Evolutionary Religion and Chesterton
Updated: Feb 19, 2020
“Thank God for the New Atheists?”, Dr. Al Mohler spars with Michael Dowd, who recently advocated the rejection of the historical Christian faith and the embrace of evolution in Oklahoma City. What caught my attention was one particular strand of argument Dowd employs. Responding to comments made by Mohler, Dowd expressed sympathy for Mohler’s ignorance and backwardness. He went on to say:
“Ours is a time of space telescopes, electron microscopes, supercomputers, and the worldwide web….This is not a time for parsing the lessons given to a few goatherds, tentmakers, and camel drivers.”
Dowd’s statements struck me because I have been reading Chesterton’s Orthodoxy. In a section I just read, he has the following to say about precisely this sort of reasoning:
“An imbecile habit has arisen in modern controversy of saying that such and such a creed can be held in one age but cannot be held in another. Some dogma, we are told, was credible in the twelfth century, but is not credible in the twentieth. You might as well say that a certain philosophy can believed on Mondays, but cannot be believed on Tuesdays. You might as well say of a view of the cosmos that it was suitable to half-past three, but not suitable to half-past four. What a man can believe depends upon his philosophy, not upon the clock or the century.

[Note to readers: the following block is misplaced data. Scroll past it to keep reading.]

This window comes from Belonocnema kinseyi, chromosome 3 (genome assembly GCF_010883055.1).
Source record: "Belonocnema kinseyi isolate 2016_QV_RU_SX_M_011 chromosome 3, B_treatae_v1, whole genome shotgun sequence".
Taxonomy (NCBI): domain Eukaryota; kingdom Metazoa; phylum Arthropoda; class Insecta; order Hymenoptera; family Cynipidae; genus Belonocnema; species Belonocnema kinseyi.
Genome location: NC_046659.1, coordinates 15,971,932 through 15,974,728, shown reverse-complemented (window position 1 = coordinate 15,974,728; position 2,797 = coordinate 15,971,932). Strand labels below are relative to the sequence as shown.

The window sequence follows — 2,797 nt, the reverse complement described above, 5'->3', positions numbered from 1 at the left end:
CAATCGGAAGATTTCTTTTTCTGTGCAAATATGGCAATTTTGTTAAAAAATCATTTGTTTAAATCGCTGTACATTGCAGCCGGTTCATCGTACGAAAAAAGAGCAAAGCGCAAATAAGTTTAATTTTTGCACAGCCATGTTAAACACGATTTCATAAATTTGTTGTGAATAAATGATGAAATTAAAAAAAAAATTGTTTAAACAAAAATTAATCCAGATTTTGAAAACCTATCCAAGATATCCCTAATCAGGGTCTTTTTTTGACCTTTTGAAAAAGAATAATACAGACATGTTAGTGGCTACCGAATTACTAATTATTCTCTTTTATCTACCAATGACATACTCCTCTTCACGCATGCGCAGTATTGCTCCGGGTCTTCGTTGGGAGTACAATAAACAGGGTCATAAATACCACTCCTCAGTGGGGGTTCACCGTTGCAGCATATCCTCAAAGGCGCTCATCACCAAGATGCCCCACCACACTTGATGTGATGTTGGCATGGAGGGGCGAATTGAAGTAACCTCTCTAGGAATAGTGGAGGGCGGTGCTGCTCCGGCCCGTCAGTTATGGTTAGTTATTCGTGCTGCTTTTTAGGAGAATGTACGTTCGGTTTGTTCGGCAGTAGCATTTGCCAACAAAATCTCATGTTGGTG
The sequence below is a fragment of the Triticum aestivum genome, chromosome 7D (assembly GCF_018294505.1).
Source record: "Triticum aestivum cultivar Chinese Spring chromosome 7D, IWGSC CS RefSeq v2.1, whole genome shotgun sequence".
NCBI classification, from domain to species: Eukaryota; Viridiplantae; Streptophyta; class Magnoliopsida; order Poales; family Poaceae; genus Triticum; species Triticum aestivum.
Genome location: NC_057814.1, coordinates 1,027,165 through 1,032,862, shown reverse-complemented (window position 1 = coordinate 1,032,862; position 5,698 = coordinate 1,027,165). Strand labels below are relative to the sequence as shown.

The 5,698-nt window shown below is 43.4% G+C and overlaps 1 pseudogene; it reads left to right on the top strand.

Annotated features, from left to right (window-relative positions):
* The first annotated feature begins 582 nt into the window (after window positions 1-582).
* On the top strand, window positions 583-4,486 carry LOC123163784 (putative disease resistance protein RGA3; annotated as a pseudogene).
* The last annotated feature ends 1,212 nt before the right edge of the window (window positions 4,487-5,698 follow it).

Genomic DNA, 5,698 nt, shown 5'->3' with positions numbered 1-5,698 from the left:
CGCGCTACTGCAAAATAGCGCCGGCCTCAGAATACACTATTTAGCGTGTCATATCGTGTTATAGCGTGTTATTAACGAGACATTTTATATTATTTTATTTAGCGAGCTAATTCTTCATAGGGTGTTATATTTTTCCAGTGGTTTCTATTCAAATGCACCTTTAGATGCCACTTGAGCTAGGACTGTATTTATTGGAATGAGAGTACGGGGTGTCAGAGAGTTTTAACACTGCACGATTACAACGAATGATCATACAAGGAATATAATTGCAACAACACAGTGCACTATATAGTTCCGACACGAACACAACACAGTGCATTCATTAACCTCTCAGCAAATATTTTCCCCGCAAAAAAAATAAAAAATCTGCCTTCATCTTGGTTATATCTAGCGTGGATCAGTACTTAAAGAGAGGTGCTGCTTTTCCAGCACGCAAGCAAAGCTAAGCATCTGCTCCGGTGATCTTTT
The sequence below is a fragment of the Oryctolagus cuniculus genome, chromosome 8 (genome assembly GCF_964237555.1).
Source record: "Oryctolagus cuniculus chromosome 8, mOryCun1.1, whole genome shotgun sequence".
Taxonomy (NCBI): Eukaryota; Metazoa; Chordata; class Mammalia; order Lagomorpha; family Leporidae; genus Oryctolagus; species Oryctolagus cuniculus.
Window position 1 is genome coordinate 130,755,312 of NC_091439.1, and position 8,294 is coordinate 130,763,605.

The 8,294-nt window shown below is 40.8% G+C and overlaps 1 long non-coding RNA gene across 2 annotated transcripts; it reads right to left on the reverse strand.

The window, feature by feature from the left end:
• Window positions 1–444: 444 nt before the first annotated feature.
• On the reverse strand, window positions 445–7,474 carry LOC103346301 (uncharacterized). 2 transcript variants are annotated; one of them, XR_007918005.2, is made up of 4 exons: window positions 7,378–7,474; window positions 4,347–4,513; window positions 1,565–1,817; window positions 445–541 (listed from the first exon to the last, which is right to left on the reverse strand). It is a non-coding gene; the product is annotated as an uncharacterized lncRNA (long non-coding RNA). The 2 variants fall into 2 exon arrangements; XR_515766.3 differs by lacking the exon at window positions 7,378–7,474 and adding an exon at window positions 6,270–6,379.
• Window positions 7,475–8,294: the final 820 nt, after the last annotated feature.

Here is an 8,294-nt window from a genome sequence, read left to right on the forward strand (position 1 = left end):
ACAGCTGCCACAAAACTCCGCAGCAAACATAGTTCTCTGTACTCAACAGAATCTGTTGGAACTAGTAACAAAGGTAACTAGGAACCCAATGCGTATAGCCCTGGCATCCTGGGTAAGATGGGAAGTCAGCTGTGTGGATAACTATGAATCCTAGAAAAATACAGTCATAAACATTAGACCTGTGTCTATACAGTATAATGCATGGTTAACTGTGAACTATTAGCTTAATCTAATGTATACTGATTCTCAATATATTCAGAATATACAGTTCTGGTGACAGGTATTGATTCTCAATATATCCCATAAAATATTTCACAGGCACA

Dowd is obviously not the first proponent of evolution to urge his listeners to shed their backwards ways and embrace the modern. We’re left to believe that it is better precisely because it is modern and “scientific.” But Chesterton cuts to the heart of the matter:
“If a man believes in unalterable natural law, he cannot believe in any miracle in any age. If a man believes in a will behind law, he can believe in any miracle in any age. Suppose, for the sake of argument, we are concerned with a case of thaumaturgic healing. A materialist of the twelfth century could not believe it any more than a materialist of the twentieth century. But a Christian Scientist of the twentieth century can believe it as much as a Christian of the twelfth century. Therefore in dealing with any historical answer, the point is not whether it was given in our time, but whether it was given in answer to our question.”
Dowd sincerely believes that he and the New Atheists are the prophets of change; they are twenty-first century saviors. They will deliver us from our backwards ways; they will loose the chains of ignorance in which we are bound. It seems to me, rather, that they are more proof that there is truly nothing new under the sun.